What does it take to topple an empire? Bravery and courage? Strong hearts, unshakeable bonds of brotherhood, and a strong moral compass? Good luck with that. This is real life, not a fairy tale. There are no heroes, no good guys, and no bad guys. There are only men and women broken by the world. Worn down, ground down, and spit out. Men like Damian, who is willing to set the world on fire, not to watch it burn, but to keep his family warm.
Damian isn’t anything so glamorous as an assassin. He’s a thug who just happens to be good enough at killing people that Commander Valyr of the Reds — a military force who replaced the police, is loyal to the emperor, their commander, and their pocketbooks, and is filled with brutes, thugs, and assholes — hires him to do a few jobs for her. In exchange for his service, the commander looks the other way when it comes to Damian’s lover, friend, and savior, Aris.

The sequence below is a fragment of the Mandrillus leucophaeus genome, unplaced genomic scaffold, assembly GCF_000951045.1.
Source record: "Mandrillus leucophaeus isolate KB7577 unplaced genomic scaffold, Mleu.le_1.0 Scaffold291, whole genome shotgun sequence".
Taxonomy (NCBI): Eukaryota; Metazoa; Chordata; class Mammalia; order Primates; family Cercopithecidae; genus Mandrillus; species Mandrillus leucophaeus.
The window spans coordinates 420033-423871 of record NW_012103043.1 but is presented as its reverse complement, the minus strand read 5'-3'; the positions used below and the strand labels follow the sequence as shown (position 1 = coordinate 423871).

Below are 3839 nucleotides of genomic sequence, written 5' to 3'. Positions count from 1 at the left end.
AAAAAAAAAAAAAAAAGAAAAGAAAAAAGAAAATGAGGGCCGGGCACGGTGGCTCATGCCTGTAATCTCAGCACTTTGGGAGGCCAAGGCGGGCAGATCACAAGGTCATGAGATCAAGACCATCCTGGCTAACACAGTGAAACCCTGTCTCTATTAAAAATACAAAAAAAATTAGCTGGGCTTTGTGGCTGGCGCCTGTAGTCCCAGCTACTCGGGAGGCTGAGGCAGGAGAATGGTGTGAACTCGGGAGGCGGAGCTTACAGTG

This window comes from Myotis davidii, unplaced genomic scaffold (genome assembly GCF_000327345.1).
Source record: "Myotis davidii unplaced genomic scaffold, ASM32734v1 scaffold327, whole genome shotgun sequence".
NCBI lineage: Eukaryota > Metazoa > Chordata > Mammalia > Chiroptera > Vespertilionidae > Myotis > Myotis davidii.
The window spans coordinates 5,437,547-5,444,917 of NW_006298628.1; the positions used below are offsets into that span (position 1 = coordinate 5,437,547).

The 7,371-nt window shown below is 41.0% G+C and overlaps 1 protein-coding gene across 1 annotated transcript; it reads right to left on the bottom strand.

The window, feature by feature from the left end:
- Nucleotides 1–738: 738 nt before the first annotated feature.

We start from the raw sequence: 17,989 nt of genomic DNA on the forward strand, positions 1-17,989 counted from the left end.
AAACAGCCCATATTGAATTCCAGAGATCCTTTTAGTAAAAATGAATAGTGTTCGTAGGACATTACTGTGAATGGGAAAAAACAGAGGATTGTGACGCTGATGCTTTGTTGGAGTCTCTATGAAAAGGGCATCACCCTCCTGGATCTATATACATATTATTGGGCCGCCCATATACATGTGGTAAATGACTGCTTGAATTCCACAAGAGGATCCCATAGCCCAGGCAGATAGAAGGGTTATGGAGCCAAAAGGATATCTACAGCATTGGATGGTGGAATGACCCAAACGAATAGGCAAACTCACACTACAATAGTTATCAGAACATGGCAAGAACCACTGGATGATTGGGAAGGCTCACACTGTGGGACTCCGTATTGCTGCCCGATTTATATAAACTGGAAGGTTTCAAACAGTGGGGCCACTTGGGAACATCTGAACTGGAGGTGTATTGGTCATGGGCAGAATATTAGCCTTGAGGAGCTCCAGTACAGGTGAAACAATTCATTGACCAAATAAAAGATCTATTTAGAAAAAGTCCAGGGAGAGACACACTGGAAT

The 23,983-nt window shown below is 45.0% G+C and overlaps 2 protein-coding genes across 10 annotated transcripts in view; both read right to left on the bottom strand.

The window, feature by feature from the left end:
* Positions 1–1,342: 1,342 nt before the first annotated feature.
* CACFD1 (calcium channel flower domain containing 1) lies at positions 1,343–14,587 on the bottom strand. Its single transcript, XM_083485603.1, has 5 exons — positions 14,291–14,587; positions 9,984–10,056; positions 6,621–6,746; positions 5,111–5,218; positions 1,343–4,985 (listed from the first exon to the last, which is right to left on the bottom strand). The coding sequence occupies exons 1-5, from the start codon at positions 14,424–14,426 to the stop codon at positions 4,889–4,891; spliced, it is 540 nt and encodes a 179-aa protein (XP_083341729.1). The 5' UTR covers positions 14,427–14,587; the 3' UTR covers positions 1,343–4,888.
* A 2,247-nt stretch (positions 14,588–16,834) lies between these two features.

Aris is a voyant, and a strong one. Voyants are people cursed with an inhuman power of destruction that ends up burning up its user, hopefully before they burn up anyone else. If the empire caught Aris, they’d ‘cleanse’ him, ripping out his power and leaving him a mindless husk. Or Aris could go to the Temple, where he’d be ‘taken care of,’ but … even if the Temple was as good and honest as they claim to be, they’d still be taking Aris away from Damian. So Damian plays Valyr’s game, no matter how much he hates it.
His latest target is some guy called Mael Taerien, who, when Damian meets him face to face, doesn’t really want to die. Instead, Taerien offers Damien triple what Valyr is paying him … to kill her instead. Damian hates Valyr already, so being paid to kill her is actually pretty tempting. But what finally gets him to agree is Aris. If Damian doesn’t agree to kill Valyr, Taerien will turn Aris in to the empire.
To keep Damian honest, or as honest as he can be, Taerien’s friend Raeyn Nymerion tags along. Raeyn who is the son of the Emperor and presumed dead in a fire. Raeyn who has his own motives. Raeyn who shoots Damien in the shoulder to distract the Reds so Raeyn can escape. Raeyn who doesn’t like being touched, who is always there to get Damian into trouble and out of it. Raeyn, who Damian finds himself trusting more and more, even as he comes to trust Aris less and less.